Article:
But McGuinty's wholehearted support of green energy in Ontario has come at a price. Opposition to wind turbines in rural Ontario has no doubt cost him seats, and may well have cost his government their coveted majority in the October 6 election. It is not for nothing that Jim Merriam wrote in the Toronto Sun recently that "that was the message rural voters delivered in the election, when they slammed the doors of rural Ontario shut on Liberal hopefuls."
The result was a loss of 19 seats, split between the New Democrats and the joyous Progressive Conservative Party who have found an issue that appeals to their core base of support. PC leader Tim Hudak loudly proclaimed in the last election campaign that he would cancel all contracts Ontario currently enjoyed with Korean manufacturing giant Samsung to manufacture wind turbines in the province. Despite this, the issue still has traction, and may well propel him to power in the next election.
So given the vocal and scathing criticism that Premier Dalton McGuinty has received for failing to listen to anti-wind power advocates in rural Ontario, this is an important component of the review. (In an article I wrote elsewhere on the importance of moving past NIMBYism in Ontario with regards to wind turbines, I found out first hand how passionate and vociferous the opposition to wind power truly can be.)
"Rural residents want meaningful discussion about wind turbines, including everything from their efficiency (or lack of it) to the way in which they affect the health of residents who live near them," writes Merriam in the Sun. "Somebody soon has to at least pretend to care about the people."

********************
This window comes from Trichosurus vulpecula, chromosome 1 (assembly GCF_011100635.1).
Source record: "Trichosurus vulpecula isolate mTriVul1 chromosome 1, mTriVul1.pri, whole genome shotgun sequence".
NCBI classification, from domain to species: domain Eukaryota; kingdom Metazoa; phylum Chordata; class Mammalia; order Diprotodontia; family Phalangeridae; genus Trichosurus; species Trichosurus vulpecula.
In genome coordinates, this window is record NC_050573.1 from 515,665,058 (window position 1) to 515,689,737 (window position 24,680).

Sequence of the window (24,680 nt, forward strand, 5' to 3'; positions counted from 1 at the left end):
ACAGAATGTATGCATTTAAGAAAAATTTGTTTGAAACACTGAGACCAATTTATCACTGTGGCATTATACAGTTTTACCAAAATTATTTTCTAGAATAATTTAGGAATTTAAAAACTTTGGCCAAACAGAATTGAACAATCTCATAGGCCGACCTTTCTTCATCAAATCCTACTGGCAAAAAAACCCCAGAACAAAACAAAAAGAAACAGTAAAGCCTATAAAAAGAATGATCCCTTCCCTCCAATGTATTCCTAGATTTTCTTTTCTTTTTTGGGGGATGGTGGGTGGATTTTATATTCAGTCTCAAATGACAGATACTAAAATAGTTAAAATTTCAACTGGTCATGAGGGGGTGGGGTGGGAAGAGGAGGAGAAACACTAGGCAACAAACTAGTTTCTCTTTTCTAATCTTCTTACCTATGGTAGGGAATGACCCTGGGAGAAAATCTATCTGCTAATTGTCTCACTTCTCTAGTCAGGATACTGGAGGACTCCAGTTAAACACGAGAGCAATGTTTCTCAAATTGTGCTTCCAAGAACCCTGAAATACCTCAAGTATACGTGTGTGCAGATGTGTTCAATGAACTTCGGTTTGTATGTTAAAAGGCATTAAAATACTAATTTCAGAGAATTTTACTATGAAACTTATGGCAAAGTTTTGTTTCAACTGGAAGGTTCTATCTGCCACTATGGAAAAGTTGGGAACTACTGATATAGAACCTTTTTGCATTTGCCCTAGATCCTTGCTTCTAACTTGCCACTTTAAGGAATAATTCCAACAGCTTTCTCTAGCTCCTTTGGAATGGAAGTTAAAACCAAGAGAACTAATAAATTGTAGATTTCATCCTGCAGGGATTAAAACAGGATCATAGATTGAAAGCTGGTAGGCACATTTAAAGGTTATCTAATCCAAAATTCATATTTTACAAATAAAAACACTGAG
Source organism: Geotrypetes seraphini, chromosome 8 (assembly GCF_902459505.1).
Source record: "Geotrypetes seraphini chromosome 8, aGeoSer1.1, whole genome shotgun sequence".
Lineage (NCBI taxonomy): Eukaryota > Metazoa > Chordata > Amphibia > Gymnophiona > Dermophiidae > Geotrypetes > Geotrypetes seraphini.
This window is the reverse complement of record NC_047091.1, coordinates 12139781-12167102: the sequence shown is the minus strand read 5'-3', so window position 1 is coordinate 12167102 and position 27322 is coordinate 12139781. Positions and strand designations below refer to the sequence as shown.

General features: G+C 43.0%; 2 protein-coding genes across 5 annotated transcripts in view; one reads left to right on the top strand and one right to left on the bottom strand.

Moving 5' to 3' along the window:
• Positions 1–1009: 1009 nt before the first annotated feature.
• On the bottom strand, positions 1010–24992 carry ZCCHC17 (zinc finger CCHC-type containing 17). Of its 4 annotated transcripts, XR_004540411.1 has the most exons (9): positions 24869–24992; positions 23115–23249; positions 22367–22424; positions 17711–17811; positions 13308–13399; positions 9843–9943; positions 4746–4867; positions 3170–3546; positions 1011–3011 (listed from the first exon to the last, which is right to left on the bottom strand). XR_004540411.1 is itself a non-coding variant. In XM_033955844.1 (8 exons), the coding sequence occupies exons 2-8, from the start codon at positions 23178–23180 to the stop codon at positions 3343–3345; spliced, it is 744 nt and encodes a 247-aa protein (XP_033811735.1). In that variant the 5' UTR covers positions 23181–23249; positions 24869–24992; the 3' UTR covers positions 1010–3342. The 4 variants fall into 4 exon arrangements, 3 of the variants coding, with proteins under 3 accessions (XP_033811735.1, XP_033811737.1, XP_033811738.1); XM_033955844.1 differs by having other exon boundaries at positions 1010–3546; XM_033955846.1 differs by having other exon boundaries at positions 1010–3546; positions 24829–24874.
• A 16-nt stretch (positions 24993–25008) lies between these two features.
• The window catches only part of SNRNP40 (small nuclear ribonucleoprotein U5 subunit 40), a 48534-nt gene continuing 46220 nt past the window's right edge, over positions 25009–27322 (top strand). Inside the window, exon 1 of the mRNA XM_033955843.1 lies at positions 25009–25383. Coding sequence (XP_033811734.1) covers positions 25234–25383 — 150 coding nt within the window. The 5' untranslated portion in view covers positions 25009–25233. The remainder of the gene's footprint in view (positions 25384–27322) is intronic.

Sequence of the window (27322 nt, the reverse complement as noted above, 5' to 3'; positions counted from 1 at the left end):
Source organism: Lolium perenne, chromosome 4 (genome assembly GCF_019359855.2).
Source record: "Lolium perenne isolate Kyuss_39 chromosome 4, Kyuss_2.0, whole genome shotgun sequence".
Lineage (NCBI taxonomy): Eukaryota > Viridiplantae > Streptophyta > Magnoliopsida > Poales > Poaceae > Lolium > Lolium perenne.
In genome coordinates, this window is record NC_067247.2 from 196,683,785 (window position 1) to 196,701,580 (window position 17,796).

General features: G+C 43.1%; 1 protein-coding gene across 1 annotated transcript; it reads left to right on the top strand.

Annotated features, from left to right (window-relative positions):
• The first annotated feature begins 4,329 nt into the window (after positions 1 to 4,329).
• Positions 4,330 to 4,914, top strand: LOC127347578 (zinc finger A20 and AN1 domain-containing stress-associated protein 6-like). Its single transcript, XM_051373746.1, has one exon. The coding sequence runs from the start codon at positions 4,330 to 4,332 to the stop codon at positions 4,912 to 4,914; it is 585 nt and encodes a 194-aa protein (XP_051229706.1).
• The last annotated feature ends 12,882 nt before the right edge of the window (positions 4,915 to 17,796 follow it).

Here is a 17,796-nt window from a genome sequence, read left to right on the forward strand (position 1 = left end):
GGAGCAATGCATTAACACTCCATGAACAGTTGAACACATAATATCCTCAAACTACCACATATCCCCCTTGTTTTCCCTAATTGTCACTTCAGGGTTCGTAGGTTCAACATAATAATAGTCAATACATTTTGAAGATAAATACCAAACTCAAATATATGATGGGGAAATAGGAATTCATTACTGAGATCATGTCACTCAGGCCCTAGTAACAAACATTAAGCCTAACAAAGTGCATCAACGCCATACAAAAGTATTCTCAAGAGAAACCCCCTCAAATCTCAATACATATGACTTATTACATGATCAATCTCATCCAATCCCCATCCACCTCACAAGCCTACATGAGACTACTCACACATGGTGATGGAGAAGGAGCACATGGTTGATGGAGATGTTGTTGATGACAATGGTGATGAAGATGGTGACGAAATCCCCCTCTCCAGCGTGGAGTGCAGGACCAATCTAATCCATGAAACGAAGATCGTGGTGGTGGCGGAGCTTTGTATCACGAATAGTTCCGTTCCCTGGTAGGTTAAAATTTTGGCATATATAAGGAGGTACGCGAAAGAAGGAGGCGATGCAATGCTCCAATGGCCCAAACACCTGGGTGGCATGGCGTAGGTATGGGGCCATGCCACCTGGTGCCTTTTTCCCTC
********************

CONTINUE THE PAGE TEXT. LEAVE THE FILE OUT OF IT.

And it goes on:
MicroFIT, then, is the Jekyll and Hyde of government programs in Ontario. Touted as both the economic saviour of Ontario and the program that is tearing rural families and communities apart. Whichever way you look at it, there is tremendous power in the MicroFIT program to change this province. Whether you embrace this change depends entirely on your perspective.
Based on the wide range of opinions on the program, I wanted to speak with someone who has first-hand experience with MicroFIT. I got in touch with Collingwood, Ontario resident Ivan Chan, who has recently flipped the switch on his own MicroFIT renewable energy program. He is now part of the controversial clean energy grid.
Mr. Chan contacted Dommelvalley Green Power, a Barrie, Ontario-based company, to install 20 solar panels the roof of his rural home that will generate roughly 4.3 kilowatts of power. When his home was plugged into the power grid through the Ontario Power Authority, Ivan was able to examine online the power his home was generating, while analyzing hourly, weekly, monthly, or yearly power trends.